813 F2d 1299 Smith v. Bounds Rl Fr Ms

813 F.2d 1299

Robert (Bobby) SMITH; Ronald D. Carnes; Bradford Mizell
Lilley; Donald W. Morgan; Franklin D. Strader; John H.
Russell; John Harrington; Alonzo Watts; Clifton Speight;
William Ryder; Ronney McBride; Ray Forbes, Plaintiffs-Appellees,
Vernon Lee BOUNDS, Commissioner, State Department of
Corrections; Stanley Blackledge, Warden, Central State
Prison; R.L. Turner, Superintendent of Odom Correctional
Institution of the North Carolina Department of Corrections;
James Holshouser, Governor, State of North Carolina; F.R.
Moore, Sergeant, Central Prison; Franklin Mahan, Regional
Superintendent; M.S. Lee, Captain, Washington County Unit
3560, Defendants-Appellants.

No. 86-7579.

United States Court of Appeals,
Fourth Circuit.

Argued Dec. 11, 1986.
Decided March 18, 1987.

Andrew Albert Vanore, Jr., Chief Deputy Atty. Gen. (Lacy H. Thornburg, Atty. Gen., Sylvia Thibaut, Asst. Atty. Gen. on brief), for appellants.

Barry Nakell, School of Law, University of North Carolina, Chapel Hill, N.C., on brief for appellees.

Before WINTER, Chief Judge, SPROUSE, Circuit Judge, and BUTZNER, Senior Circuit Judge.


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At the time of argument, this litigation had been in progress for over 13 years. We have had three previous appeals1, and the underlying principles which govern the litigation have been decided by the Supreme Court. Bounds v. Smith, 430 U.S. 817, 97 S.Ct. 1491, 52 L.Ed.2d 72 (1977). It was held that the fundamental constitutional right of access to the courts possessed by prisoners in custody under state process required state prison authorities to assist inmates in the preparation and filing of meaningful legal papers by providing prisoners with adequate law libraries or adequate assistance from persons trained in the law.2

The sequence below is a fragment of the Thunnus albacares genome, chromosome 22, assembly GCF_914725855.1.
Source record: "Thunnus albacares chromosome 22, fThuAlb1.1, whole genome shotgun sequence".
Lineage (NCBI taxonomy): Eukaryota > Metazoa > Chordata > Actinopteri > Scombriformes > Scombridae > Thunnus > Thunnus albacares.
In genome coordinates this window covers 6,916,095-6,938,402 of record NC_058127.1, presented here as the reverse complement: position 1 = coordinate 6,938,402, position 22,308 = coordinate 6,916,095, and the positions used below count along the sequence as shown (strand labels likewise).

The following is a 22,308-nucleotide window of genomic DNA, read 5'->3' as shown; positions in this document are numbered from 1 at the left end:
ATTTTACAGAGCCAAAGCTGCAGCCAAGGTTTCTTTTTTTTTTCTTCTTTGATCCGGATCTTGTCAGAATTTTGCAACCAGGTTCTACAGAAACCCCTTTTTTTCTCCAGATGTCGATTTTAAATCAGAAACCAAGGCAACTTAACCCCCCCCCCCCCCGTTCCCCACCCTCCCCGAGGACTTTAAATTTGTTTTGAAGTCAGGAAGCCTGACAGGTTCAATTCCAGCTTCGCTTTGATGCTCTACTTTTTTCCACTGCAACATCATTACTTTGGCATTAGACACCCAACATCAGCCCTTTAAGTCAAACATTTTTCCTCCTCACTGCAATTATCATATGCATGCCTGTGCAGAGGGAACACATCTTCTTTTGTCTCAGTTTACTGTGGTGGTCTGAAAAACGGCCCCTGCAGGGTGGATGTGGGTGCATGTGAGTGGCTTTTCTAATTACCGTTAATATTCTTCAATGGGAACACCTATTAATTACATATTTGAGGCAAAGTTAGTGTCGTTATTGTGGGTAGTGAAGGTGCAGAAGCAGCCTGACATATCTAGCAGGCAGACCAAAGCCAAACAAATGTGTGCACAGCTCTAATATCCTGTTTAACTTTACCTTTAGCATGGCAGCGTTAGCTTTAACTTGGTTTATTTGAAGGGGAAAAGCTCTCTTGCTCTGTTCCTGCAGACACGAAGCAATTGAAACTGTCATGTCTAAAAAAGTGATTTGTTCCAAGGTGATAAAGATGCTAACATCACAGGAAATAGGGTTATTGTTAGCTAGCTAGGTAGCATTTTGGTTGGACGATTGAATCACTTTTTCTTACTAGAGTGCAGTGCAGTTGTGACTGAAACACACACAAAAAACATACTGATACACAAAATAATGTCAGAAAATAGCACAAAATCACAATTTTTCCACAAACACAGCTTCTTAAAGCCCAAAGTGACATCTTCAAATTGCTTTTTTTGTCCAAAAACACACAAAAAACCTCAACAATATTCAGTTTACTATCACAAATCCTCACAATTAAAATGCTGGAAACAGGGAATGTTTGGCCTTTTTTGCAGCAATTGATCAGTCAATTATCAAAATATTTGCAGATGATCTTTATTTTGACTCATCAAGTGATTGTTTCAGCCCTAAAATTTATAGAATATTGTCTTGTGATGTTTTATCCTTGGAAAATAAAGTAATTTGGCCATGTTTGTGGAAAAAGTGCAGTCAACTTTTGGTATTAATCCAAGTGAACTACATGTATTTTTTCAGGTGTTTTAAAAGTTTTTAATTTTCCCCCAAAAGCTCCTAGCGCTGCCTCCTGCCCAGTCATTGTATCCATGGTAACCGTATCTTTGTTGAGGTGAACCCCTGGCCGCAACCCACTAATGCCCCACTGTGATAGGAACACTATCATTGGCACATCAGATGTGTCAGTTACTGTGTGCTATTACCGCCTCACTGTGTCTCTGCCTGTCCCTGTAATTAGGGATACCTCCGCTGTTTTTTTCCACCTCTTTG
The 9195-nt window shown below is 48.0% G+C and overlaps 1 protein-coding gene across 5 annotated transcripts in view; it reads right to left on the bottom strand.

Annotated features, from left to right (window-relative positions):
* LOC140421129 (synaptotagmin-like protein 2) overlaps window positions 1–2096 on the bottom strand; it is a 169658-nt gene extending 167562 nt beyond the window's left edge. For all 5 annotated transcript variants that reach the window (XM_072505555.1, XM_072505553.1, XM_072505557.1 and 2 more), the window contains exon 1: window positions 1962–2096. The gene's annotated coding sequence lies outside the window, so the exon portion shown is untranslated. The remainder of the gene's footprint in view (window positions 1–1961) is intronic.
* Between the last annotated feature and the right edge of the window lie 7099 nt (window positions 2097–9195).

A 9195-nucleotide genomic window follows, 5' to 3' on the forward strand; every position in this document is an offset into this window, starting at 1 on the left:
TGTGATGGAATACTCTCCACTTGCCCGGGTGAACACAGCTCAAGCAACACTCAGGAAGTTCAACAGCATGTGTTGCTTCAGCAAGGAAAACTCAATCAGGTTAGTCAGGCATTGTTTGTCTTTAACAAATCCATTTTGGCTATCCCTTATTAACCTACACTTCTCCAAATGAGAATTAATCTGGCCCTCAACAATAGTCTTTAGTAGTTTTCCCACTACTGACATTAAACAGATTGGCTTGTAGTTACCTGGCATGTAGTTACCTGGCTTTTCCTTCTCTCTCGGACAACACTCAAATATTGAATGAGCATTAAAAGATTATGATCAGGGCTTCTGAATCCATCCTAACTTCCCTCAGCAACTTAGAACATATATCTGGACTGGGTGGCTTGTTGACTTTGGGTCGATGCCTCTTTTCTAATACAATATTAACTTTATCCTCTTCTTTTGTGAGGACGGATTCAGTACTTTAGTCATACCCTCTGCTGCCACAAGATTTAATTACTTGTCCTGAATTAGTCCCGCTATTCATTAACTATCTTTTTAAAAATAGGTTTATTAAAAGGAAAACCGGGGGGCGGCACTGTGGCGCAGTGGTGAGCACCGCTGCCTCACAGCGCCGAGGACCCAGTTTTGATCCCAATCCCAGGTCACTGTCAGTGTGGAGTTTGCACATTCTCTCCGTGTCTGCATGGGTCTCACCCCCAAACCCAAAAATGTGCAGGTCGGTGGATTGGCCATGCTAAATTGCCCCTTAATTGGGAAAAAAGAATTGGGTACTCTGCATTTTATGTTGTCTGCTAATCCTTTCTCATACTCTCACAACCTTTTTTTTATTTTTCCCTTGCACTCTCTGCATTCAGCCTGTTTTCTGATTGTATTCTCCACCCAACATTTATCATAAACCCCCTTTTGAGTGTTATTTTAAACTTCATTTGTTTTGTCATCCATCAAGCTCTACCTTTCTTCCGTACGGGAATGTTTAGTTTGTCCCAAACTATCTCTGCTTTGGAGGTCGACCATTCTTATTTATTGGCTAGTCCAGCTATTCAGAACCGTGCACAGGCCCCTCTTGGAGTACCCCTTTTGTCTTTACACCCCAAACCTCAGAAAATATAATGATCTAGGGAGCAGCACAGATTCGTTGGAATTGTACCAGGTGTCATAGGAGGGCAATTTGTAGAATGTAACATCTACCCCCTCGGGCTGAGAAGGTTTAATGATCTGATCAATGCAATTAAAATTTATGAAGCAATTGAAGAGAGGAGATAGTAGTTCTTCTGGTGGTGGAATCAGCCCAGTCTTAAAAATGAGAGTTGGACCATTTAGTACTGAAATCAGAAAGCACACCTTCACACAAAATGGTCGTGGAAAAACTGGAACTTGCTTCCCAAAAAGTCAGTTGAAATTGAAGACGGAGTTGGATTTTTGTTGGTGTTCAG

Since the Supreme Court spoke in 1977, the thrust of this litigation has been to require North Carolina to meet these minimum standards. North Carolina, as was its option, sought to bring itself into compliance by the establishment of "adequate law libraries," but it never succeeded in establishing a program that would survive scrutiny by the district court and by us. As we observed in 1984 "seven years after the Supreme Court decision on Bounds v. Smith, the same legal action remains still unresolved on this appeal despite [plaintiff's] efforts, through a series of petitions and motions to ensure compliance with the Supreme Court's mandate." Harrington II, 741 F.2d at 67.


After we last remanded the case in 1984, the district court by order entered on December 21, 1984 required defendants to submit materials, within thirty days, to show that "they are or shortly will be in compliance with their plan [to provide adequate law libraries]." When defendants failed to respond, the district court made a careful analysis of North Carolina's proposals then before it and concluded that they were constitutionally deficient in at least three respects: (a) the absence of facilities for indigent inmates to photocopy without charge materials required to be filed with a court; (b) the omission of programs to train inmates as paralegals; and (c) the unavailability of prison law libraries for all inmates. Having found the "state's inability or an unwillingness to implement its plan," the district court concluded that it must decree some form of assistance from trained attorneys, and on May 14, 1985 it filed its opinion indicating that it would grant such relief. 610 F.Supp. 597. It also ordered the state to devise a plan to provide inmates with some form of attorney assistance.


After the state submitted a plan for attorney assistance and a hearing was held, the district court, on April 10, 1986, issued a second order which directed the state to provide such assistance through attorneys who were to be hired and administered by Prison Legal Services of North Carolina. 657 F.Supp. 1327 (E.D.N.C.1986).